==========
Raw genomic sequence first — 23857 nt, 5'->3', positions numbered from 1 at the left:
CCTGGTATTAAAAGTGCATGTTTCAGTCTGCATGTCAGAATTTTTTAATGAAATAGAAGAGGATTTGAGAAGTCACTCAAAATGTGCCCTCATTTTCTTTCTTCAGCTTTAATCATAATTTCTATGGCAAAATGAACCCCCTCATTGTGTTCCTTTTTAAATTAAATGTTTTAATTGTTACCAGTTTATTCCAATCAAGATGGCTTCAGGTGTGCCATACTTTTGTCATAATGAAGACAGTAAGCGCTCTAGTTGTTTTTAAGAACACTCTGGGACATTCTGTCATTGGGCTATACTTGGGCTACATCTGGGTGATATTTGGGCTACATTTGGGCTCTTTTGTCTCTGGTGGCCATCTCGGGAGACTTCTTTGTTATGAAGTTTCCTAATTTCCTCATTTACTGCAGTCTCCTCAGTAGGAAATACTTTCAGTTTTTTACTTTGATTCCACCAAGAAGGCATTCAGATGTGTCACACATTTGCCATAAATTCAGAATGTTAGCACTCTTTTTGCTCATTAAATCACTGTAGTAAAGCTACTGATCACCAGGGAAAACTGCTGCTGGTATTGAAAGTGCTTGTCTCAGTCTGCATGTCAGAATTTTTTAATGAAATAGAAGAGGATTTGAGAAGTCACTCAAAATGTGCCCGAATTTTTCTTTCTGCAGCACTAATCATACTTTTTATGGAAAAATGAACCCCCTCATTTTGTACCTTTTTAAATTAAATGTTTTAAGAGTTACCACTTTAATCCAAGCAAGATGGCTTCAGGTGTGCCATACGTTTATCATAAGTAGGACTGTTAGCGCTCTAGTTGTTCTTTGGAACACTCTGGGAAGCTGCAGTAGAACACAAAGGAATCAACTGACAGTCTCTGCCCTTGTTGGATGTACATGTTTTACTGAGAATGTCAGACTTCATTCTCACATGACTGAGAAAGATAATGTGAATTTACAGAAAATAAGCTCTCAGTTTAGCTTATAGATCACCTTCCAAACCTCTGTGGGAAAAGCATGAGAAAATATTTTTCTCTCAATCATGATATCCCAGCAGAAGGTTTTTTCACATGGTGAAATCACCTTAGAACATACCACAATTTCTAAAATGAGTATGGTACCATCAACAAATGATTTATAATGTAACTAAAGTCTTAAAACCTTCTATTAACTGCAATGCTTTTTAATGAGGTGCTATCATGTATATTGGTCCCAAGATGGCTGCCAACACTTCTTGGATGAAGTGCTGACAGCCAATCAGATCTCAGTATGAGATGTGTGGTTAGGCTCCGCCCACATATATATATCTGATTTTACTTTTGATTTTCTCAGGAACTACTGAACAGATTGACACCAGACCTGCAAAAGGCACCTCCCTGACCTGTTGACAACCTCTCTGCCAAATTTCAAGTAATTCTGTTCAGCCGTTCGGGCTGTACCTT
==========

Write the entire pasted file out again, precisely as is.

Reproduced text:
Raw genomic sequence first — 23857 nt, 5'->3', positions numbered from 1 at the left:
CCTGGTATTAAAAGTGCATGTTTCAGTCTGCATGTCAGAATTTTTTAATGAAATAGAAGAGGATTTGAGAAGTCACTCAAAATGTGCCCTCATTTTCTTTCTTCAGCTTTAATCATAATTTCTATGGCAAAATGAACCCCCTCATTGTGTTCCTTTTTAAATTAAATGTTTTAATTGTTACCAGTTTATTCCAATCAAGATGGCTTCAGGTGTGCCATACTTTTGTCATAATGAAGACAGTAAGCGCTCTAGTTGTTTTTAAGAACACTCTGGGACATTCTGTCATTGGGCTATACTTGGGCTACATCTGGGTGATATTTGGGCTACATTTGGGCTCTTTTGTCTCTGGTGGCCATCTCGGGAGACTTCTTTGTTATGAAGTTTCCTAATTTCCTCATTTACTGCAGTCTCCTCAGTAGGAAATACTTTCAGTTTTTTACTTTGATTCCACCAAGAAGGCATTCAGATGTGTCACACATTTGCCATAAATTCAGAATGTTAGCACTCTTTTTGCTCATTAAATCACTGTAGTAAAGCTACTGATCACCAGGGAAAACTGCTGCTGGTATTGAAAGTGCTTGTCTCAGTCTGCATGTCAGAATTTTTTAATGAAATAGAAGAGGATTTGAGAAGTCACTCAAAATGTGCCCGAATTTTTCTTTCTGCAGCACTAATCATACTTTTTATGGAAAAATGAACCCCCTCATTTTGTACCTTTTTAAATTAAATGTTTTAAGAGTTACCACTTTAATCCAAGCAAGATGGCTTCAGGTGTGCCATACGTTTATCATAAGTAGGACTGTTAGCGCTCTAGTTGTTCTTTGGAACACTCTGGGAAGCTGCAGTAGAACACAAAGGAATCAACTGACAGTCTCTGCCCTTGTTGGATGTACATGTTTTACTGAGAATGTCAGACTTCATTCTCACATGACTGAGAAAGATAATGTGAATTTACAGAAAATAAGCTCTCAGTTTAGCTTATAGATCACCTTCCAAACCTCTGTGGGAAAAGCATGAGAAAATATTTTTCTCTCAATCATGATATCCCAGCAGAAGGTTTTTTCACATGGTGAAATCACCTTAGAACATACCACAATTTCTAAAATGAGTATGGTACCATCAACAAATGATTTATAATGTAACTAAAGTCTTAAAACCTTCTATTAACTGCAATGCTTTTTAATGAGGTGCTATCATGTATATTGGTCCCAAGATGGCTGCCAACACTTCTTGGATGAAGTGCTGACAGCCAATCAGATCTCAGTATGAGATGTGTGGTTAGGCTCCGCCCACATATATATATCTGATTTTACTTTTGATTTTCTCAGGAACTACTGAACAGATTGACACCAGACCTGCAAAAGGCACCTCCCTGACCTGTTGACAACCTCTCTGCCAAATTTCAAGTAATTCTGTTCAGCCGTTCGGGCTGTACCTT